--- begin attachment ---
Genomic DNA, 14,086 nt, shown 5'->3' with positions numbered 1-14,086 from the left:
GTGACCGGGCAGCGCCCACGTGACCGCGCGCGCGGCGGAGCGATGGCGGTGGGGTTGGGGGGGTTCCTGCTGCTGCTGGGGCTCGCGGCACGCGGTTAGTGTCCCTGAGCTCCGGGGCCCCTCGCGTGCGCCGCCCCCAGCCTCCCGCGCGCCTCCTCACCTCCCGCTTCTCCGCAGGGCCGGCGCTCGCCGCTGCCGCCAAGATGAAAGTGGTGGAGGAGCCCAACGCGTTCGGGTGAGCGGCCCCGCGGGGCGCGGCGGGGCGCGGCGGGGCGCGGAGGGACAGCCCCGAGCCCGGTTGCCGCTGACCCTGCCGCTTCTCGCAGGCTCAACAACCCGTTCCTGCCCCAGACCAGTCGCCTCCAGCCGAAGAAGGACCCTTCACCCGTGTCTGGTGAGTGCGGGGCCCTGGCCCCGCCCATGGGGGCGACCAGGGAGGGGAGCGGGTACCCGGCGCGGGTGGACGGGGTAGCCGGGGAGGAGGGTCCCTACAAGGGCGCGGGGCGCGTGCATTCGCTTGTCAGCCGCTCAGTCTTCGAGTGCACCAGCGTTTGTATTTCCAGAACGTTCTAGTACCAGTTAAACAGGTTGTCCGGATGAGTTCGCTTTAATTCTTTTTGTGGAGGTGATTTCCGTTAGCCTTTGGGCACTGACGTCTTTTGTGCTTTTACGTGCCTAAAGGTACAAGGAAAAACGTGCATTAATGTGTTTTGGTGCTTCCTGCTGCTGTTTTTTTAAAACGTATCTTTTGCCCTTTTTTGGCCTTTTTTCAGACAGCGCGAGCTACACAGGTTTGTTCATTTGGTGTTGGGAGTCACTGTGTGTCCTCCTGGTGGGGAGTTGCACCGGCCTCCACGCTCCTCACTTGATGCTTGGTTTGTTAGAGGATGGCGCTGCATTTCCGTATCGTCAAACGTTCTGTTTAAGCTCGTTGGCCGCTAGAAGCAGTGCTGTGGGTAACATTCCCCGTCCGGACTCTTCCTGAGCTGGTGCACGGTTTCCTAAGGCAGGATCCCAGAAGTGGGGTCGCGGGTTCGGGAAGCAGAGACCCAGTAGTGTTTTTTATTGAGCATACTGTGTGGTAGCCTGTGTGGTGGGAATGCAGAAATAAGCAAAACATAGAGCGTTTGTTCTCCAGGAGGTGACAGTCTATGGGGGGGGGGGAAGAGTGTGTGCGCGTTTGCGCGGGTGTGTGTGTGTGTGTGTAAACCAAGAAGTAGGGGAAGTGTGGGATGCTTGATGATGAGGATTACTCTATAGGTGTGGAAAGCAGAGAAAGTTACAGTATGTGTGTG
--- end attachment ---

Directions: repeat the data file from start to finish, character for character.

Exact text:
Genomic DNA, 14,086 nt, shown 5'->3' with positions numbered 1-14,086 from the left:
GTGACCGGGCAGCGCCCACGTGACCGCGCGCGCGGCGGAGCGATGGCGGTGGGGTTGGGGGGGTTCCTGCTGCTGCTGGGGCTCGCGGCACGCGGTTAGTGTCCCTGAGCTCCGGGGCCCCTCGCGTGCGCCGCCCCCAGCCTCCCGCGCGCCTCCTCACCTCCCGCTTCTCCGCAGGGCCGGCGCTCGCCGCTGCCGCCAAGATGAAAGTGGTGGAGGAGCCCAACGCGTTCGGGTGAGCGGCCCCGCGGGGCGCGGCGGGGCGCGGCGGGGCGCGGAGGGACAGCCCCGAGCCCGGTTGCCGCTGACCCTGCCGCTTCTCGCAGGCTCAACAACCCGTTCCTGCCCCAGACCAGTCGCCTCCAGCCGAAGAAGGACCCTTCACCCGTGTCTGGTGAGTGCGGGGCCCTGGCCCCGCCCATGGGGGCGACCAGGGAGGGGAGCGGGTACCCGGCGCGGGTGGACGGGGTAGCCGGGGAGGAGGGTCCCTACAAGGGCGCGGGGCGCGTGCATTCGCTTGTCAGCCGCTCAGTCTTCGAGTGCACCAGCGTTTGTATTTCCAGAACGTTCTAGTACCAGTTAAACAGGTTGTCCGGATGAGTTCGCTTTAATTCTTTTTGTGGAGGTGATTTCCGTTAGCCTTTGGGCACTGACGTCTTTTGTGCTTTTACGTGCCTAAAGGTACAAGGAAAAACGTGCATTAATGTGTTTTGGTGCTTCCTGCTGCTGTTTTTTTAAAACGTATCTTTTGCCCTTTTTTGGCCTTTTTTCAGACAGCGCGAGCTACACAGGTTTGTTCATTTGGTGTTGGGAGTCACTGTGTGTCCTCCTGGTGGGGAGTTGCACCGGCCTCCACGCTCCTCACTTGATGCTTGGTTTGTTAGAGGATGGCGCTGCATTTCCGTATCGTCAAACGTTCTGTTTAAGCTCGTTGGCCGCTAGAAGCAGTGCTGTGGGTAACATTCCCCGTCCGGACTCTTCCTGAGCTGGTGCACGGTTTCCTAAGGCAGGATCCCAGAAGTGGGGTCGCGGGTTCGGGAAGCAGAGACCCAGTAGTGTTTTTTATTGAGCATACTGTGTGGTAGCCTGTGTGGTGGGAATGCAGAAATAAGCAAAACATAGAGCGTTTGTTCTCCAGGAGGTGACAGTCTATGGGGGGGGGGGAAGAGTGTGTGCGCGTTTGCGCGGGTGTGTGTGTGTGTGTGTAAACCAAGAAGTAGGGGAAGTGTGGGATGCTTGATGATGAGGATTACTCTATAGGTGTGGAAAGCAGAGAAAGTTACAGTATGTGTGTG